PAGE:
However, other operators have kept moving along, even if dine-in options can no longer be offered until further notice. All foodservice operators are focused on remaining open as much as possible and serve customers via the few options left. During this time, suppliers and manufacturers need to be flexible, as operators need to be...

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Apr 9 8:19 AM, Urner Barry


Coronavirus Cases Continue to Impact Foodservice and Retail 

Cases of COVID-19 are continuing to surface as the virus spreads and more tests become available. States across the country are still enforcing restrictions and guidelines, encouraging people to social distance.

Retailers have gone from limiting hours to closing completely until further notice. Grocery stores are struggling to keep shelves stocked as consumers continue to panic buy and stockpile essentials. Amid all the hysteria, restaurants are creatively finding new ways to serve guests and generate income.

As of March 18th, the National Restaurant Association predicts that the foodservice industry could lose up to $225 billion and 7 million jobs. Mandatory restaurant closures have caused...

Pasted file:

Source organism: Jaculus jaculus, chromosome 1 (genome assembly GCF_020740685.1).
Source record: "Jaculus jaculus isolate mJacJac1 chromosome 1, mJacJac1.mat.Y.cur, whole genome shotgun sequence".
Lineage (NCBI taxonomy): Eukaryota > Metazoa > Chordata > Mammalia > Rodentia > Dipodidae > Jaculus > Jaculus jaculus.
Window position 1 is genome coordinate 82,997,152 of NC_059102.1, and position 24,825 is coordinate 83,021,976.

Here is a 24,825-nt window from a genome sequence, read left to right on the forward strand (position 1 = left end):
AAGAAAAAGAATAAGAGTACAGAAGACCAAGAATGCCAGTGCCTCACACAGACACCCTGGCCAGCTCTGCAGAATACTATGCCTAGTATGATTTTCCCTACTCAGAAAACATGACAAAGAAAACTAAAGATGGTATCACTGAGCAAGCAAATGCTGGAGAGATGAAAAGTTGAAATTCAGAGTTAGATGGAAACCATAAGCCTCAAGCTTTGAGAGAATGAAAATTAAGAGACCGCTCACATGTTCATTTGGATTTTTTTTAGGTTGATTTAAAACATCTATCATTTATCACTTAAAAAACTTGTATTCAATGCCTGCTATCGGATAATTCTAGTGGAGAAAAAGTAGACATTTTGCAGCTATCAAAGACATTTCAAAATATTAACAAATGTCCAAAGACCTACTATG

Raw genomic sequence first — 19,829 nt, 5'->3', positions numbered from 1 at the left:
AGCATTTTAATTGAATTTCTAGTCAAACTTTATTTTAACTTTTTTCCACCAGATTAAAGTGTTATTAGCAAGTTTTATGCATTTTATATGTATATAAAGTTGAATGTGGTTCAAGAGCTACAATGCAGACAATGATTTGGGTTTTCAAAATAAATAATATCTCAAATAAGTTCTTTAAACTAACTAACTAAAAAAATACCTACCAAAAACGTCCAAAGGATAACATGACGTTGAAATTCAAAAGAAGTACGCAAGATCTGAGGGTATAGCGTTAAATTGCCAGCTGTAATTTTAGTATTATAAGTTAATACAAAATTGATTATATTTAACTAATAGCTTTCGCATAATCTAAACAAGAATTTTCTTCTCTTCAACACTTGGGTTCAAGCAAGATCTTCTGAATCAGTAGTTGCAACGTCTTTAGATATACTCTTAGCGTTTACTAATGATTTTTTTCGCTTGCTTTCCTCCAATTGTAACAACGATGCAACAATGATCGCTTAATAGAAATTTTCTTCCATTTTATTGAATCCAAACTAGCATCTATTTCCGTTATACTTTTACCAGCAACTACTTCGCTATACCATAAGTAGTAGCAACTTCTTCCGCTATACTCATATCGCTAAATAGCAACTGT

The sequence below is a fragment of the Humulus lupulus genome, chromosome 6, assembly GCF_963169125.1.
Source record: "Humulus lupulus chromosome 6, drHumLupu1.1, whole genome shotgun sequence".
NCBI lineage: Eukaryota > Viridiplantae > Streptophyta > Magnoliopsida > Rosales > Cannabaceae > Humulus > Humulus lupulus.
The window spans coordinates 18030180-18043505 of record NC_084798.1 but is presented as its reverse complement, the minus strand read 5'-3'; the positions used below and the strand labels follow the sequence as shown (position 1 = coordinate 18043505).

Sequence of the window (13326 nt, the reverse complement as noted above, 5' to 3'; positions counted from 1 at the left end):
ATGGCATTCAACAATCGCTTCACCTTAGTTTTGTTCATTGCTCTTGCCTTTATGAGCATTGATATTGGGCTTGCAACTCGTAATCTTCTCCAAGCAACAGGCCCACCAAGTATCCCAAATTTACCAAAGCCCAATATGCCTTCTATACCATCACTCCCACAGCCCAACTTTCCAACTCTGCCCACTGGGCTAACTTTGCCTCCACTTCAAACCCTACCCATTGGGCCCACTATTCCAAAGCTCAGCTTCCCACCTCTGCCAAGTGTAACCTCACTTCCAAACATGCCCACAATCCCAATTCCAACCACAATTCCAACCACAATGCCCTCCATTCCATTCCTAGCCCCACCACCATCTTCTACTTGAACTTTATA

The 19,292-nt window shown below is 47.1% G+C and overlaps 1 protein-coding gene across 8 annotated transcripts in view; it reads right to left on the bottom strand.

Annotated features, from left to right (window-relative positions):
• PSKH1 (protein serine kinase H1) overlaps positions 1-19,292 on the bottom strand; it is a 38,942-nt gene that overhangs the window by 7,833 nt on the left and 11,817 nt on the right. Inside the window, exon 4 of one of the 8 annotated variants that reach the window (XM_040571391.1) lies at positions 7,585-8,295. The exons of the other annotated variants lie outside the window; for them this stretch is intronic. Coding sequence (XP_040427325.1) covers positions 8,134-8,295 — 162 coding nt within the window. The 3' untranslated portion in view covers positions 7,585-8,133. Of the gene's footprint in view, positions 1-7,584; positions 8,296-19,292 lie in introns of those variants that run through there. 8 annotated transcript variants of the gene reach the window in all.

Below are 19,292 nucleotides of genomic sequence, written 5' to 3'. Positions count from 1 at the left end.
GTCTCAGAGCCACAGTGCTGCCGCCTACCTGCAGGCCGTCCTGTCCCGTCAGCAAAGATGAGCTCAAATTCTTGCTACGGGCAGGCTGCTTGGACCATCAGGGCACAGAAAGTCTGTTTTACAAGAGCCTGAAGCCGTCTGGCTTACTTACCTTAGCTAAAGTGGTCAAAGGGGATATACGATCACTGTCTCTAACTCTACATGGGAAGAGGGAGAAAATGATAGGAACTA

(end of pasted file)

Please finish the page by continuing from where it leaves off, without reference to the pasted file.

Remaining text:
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Mar 26 8:20 AM, Urner Barry


Coronavirus Outbreak Leads to Rise in Concerns Among Consumers 

Datassential has released its latest wave of coronavirus research, and as the virus continues to dominate headlines, consumers' concerns have grown. Retail shelves have been wiped clean of food and supplies, gatherings have been discouraged or cancelled, and restaurants are facing mandatory closures.

In just the past four days, concerns have risen significantly among consumers. With the acceleration of the coronavirus news cycle, about 71% of Americans now consider themselves “very familiar” with the situation, which is a jump of 13 points in half a week. Americans' personal concern for exposure is up by 8 points. As of this past weekend, 49% of consumers are “very concerned” about the risk and expressed huge concern for...